Looking pristine like a brand new ’30 plus year old’ boat.
Genesis is one of the most iconic names in Kiwi production boat building, and they are certainly one of the most popular brands on the used boat market. The name Genesis had been around since 1974, and over the years gained an excellent reputation as custom boat builders under the leadership of Basil Pollock.
In 1984, son Chris formed a new company, Genesis Marine and in the following year, he released their first all-fibreglass production cruiser, the soft-top Genesis 3100. The boat was an instant hit with those looking for a fast, economical cruiser and indelibly branded the Genesis name to the performance cruiser concept. Thirty-six of the boats were sold before it was superseded by the 320 in 1990.
While the majority of the 3100s were sport sedans, either with hardtops or open, there were a few flybridge cruisers built off the same hull mould. While this never proved a popular model, they offered another option to those that didn’t want a sedan style boat. Pre the ’90. Flybridge boats ruled, and the sports sedans were still an emerging style.
With the Genesis 3100, the company accelerated the growth of sport sedans and right through until the company closed in, 2009 well over 90% of the more than 300 boats built were non flybridge.
When Gulf Harbour based boat builder, Braden Weber from Weber Marine went looking for a small launch that would satisfy his fishing and family boating requirements. He found a well-used Genesis 3100 Export that suited his needs. “When I first saw the boat I knew it needed a lot of work, but it was all quite doable, and over the next 12 months I worked on it alongside our paying jobs”, said Braden.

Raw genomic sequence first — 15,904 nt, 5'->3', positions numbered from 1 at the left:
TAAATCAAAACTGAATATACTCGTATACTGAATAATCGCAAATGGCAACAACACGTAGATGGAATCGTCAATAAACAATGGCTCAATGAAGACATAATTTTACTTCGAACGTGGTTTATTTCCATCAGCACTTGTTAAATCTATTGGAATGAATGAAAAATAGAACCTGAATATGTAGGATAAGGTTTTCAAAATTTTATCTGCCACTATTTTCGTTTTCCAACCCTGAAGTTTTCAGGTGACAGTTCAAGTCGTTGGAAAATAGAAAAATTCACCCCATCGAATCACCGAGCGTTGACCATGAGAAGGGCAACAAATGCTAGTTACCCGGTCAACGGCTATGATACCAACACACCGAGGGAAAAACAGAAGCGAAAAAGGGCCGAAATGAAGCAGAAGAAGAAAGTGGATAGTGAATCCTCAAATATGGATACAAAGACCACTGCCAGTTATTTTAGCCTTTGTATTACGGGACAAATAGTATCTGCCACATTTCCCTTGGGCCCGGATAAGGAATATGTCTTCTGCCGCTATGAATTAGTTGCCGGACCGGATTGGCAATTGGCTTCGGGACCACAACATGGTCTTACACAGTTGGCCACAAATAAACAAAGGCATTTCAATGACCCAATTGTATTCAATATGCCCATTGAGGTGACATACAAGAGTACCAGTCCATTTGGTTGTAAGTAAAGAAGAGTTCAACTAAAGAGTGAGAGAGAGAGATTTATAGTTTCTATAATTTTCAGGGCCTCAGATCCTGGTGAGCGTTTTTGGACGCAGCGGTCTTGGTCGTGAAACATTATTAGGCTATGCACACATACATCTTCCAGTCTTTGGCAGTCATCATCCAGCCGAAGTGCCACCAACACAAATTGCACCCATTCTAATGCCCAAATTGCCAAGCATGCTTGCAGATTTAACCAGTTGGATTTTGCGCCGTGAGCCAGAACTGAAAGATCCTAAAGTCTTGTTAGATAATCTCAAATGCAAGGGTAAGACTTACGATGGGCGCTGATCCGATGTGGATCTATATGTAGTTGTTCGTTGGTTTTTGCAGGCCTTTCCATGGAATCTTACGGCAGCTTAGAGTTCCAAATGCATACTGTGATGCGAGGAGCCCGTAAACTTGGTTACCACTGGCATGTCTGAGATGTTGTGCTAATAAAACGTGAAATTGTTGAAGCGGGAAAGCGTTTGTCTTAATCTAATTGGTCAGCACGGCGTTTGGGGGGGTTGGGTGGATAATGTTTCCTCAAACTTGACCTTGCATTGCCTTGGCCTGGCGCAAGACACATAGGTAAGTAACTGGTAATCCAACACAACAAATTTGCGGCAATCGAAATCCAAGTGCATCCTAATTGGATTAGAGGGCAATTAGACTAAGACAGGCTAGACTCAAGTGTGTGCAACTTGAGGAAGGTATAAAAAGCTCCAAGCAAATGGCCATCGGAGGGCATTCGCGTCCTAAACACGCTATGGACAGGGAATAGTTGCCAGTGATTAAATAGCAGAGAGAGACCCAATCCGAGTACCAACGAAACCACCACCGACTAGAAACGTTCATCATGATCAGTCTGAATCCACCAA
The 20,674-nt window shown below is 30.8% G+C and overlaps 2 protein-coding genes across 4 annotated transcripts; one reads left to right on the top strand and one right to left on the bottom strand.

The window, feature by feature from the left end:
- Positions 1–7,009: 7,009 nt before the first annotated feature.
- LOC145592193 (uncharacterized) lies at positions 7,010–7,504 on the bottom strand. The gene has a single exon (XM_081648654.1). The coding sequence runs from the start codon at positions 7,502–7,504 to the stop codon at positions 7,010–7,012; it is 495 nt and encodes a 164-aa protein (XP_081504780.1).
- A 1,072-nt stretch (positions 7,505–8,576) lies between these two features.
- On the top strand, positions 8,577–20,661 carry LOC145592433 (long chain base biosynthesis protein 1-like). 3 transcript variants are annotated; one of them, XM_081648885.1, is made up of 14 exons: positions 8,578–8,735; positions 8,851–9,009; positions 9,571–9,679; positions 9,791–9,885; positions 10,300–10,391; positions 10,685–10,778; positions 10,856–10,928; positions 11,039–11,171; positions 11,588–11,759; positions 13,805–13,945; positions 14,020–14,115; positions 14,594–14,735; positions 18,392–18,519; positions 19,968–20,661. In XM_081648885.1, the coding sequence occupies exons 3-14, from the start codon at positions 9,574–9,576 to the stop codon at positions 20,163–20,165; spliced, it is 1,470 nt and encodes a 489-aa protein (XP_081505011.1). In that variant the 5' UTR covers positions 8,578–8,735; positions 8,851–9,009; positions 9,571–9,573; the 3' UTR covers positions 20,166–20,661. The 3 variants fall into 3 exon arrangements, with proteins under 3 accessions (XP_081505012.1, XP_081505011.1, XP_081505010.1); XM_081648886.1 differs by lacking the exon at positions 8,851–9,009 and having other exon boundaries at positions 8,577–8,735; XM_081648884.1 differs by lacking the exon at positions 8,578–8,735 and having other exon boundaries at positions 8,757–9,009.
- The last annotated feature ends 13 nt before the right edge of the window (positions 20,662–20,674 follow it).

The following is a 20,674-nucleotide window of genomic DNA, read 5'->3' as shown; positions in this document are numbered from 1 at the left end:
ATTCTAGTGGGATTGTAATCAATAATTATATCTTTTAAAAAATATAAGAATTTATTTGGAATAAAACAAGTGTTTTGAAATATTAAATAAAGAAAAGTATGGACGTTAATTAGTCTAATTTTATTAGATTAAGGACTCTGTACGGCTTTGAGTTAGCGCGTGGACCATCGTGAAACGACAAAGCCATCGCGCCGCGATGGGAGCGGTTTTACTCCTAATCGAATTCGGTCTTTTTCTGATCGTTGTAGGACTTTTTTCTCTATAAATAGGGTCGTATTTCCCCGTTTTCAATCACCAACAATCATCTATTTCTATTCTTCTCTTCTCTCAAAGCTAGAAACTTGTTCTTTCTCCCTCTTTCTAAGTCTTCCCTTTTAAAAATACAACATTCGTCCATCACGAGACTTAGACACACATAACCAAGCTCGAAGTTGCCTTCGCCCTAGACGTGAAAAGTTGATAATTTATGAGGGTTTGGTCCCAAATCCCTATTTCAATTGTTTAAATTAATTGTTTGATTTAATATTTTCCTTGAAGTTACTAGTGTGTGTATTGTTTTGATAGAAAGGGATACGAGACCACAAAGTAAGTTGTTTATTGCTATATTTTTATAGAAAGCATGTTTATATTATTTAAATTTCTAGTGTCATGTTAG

Another significant change was taking the cockpit back 1.2m and including a drop down transom.
When he got the boat, it already had the interior lining and upholstery stripped, with a mass of glue residue all over the hull sides and bulkheads. The timber work needed attention, the Formica benchtop was curling, and all the upholstery needed to be replaced. Even the electronics had seen their used-by date. “I loved the interior layout as it suited what I was looking for, for my family of three kids and so didn’t plan to make too many alterations inside apart from a total repaint and refurb”, says Braden.
Corian replaced the Formica benchtop, and the interior was given a new paint job with International semi gloss reaction lacquer. Braden took the boat down the coast to Whitianga to get Willie Jones from Marine Upholstery & Covers to do all the upholstery. This included hull and deck linings, squabs, helm trim, covers and carpet. The result is the interior now looks like a new boat, although there is still some resemblance of the traditional style of the era when the boat was built.
Corian replaced the original Formica in the galley,
The interior layout received a total repaint and refurb.
“We didn’t want to totally modernise it so we styled the cupboard and drawer facings as they were in that era , although we did add a new Force 10 oven and Isotherm fridge”, adds Braden.
The new dash was fitted with a pair of Furuno TZ Touch 12”, Furuno autopilot, plus controls for the Zipwakes (new), Maxwell anchoring system (original) and Maxpower bow thruster (new). A full Fusion entertainment package adds the necessary sound, and all the lighting was changed to Hella LED.
All the wiring was replaced, with1500w inverter added and a larger battery bank. The electrical work was carried out by Angus Small Electrical. Plumbing in the boat was replaced, so everything is fresh and as Braden says, “Just like a brand new boat”.
However, more importantly, the hull had to be given a complete make-over. One of the reasons the previous owner sold the boat was because of the severe delamination in the hull, caused by years of water ingress into the core. For him to pay someone to repair it was going to be a very costly exercise, and probably overcapitalise the